Frustration showing for Wizards' John Wall

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Sports,NBA,Wizards,Craig Stouffer

Point guard's minutes shrink as he flounders

SClBJohn Wall shifted the Wizards into forward gear when he finally made his way back from a stress injury in his left knee in January. But lately he has appeared resigned to watching the team pass him by as he has struggled offensively.

Wall was angry and frustrated and sulked his way through the Wizards' 90-84 loss to Detroit on Wednesday. He finished the night with six points, four assists and seven turnovers. His teammates, his coach and even his opponents have tried to remind him not to let bad games define him.

Pistons point guard Jose Calderon, for instance, took him aside after the loss.

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"[He told me] I'm a talented player and to just keep playing," Wall said. "Go forward with that."

Wall's demeanor didn't back up his words, but Wizards coach Randy Wittman said that's human nature.

"That's the thing you've got to watch and try to protect from," Wittman said. "That's why I want him to understand he can go 3-for-12 and still have a hell of an impact and we win the game, and it's because of some of the things he brought to the table."

Wall's speed and energy in his initial return brought the Wizards to life. But his recent erratic play has cost him minutes on an improved team with a tighter rotation. In the last five games, Wall is averaging 10.2 points on 29.6 percent shooting, 7.6 assists and 4.6 turnovers. In each of the last two, he has split time with backup A.J. Price. Wittman blamed his team's loss to the Pistons on complaints about playing time and selfishness during the game.

Wall's struggles come at a time when his eligibility for a contract extension this summer is just around the corner. Meanwhile, Bradley Beal (13.9 points per game) is now the team's leading scorer, Martell Webster (10.7 ppg) is third in the NBA in 3-point shooting (45.0 percent) and Trevor Ariza is playing his best basketball of the season, averaging 11.9 points, 3.9 rebounds and 2.2 assists in February. Wittman wants Wall to share in the credit.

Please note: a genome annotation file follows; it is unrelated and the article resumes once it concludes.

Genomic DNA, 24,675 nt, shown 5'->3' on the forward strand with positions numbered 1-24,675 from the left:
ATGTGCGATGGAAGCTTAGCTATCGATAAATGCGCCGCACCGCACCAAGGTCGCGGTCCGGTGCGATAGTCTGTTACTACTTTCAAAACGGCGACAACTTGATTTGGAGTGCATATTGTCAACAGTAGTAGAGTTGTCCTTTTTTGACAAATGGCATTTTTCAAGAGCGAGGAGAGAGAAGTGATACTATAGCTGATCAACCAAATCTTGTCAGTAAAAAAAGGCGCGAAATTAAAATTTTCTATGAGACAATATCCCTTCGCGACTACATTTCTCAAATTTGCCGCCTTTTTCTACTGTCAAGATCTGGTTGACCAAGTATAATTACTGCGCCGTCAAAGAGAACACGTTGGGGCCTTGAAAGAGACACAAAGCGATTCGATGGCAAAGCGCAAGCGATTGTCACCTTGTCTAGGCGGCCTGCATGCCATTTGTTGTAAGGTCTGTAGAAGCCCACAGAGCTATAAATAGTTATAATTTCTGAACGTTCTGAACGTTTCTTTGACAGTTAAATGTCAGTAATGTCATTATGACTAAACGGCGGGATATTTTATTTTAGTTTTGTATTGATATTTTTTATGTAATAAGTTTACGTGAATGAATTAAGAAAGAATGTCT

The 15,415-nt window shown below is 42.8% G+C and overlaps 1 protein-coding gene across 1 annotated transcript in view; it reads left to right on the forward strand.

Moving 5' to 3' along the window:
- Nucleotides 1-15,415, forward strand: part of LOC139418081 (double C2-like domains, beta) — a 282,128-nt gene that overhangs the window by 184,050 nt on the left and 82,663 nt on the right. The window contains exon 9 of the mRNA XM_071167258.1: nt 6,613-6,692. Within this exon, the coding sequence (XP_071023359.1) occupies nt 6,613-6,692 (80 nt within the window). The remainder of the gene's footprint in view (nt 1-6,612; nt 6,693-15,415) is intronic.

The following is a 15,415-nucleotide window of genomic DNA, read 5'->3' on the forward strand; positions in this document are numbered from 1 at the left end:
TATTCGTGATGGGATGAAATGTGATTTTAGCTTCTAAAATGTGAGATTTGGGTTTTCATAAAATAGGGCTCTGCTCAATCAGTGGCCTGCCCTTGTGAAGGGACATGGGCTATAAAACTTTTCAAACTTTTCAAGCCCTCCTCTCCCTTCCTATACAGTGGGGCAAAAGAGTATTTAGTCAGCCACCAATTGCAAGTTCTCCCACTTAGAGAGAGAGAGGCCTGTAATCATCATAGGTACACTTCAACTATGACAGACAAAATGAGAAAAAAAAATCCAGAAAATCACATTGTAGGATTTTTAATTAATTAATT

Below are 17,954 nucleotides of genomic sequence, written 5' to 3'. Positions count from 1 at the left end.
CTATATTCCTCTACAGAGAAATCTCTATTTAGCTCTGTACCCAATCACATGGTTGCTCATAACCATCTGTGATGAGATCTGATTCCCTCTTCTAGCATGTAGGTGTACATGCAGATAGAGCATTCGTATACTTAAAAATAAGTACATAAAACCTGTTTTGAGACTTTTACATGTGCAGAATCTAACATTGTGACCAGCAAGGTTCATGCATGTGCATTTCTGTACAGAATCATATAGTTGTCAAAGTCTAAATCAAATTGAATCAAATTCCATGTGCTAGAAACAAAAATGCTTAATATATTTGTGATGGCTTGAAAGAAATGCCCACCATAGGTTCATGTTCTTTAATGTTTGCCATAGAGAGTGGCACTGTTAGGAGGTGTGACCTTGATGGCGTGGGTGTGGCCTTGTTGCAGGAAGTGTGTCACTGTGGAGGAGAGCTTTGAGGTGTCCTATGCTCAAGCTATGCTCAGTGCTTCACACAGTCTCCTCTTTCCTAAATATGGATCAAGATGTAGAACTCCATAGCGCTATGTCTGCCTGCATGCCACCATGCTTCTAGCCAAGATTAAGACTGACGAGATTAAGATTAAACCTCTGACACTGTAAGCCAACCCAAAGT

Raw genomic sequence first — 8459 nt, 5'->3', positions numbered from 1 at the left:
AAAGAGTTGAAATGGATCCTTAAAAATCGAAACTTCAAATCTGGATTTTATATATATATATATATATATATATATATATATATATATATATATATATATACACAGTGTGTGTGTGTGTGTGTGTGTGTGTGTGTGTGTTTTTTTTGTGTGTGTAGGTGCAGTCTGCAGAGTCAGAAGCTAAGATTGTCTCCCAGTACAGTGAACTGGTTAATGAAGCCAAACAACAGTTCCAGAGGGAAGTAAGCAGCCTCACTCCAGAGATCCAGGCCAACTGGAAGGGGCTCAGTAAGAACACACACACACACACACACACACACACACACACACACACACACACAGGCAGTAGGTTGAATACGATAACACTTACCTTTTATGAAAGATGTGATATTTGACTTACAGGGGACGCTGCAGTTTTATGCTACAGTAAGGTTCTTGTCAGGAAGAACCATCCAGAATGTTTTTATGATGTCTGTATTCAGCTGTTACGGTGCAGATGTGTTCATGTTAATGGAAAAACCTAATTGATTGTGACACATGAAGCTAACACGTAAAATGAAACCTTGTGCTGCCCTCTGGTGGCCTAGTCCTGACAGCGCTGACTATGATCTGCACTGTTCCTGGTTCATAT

"He has a lot to do with that in how we play when he's on the floor," Wittman said. "I don't want him to lose sight of that. It can't just be a focus on shooting 30 percent over the last number of games."

Wall also isn't the first Wizards player to sink into a funk. Chris Singleton fought his way back into Wittman's good graces in February after sitting in 11 of 16 games in January. Trevor Booker and Kevin Seraphin have been in and out of the lineup. Jordan Crawford's behavior in reaction to a lesser role got him traded, but the Wizards certainly can't afford to take similar measures with the No. 1 pick in the 2010 draft.

"Just being the 'franchise player' for us, he's just got to go out there and play," Singleton said. "We see what he can do. You know you have a bad game, we still can come out with a win just by the other things that he does."

cstouffer@washingtonexaminer.com

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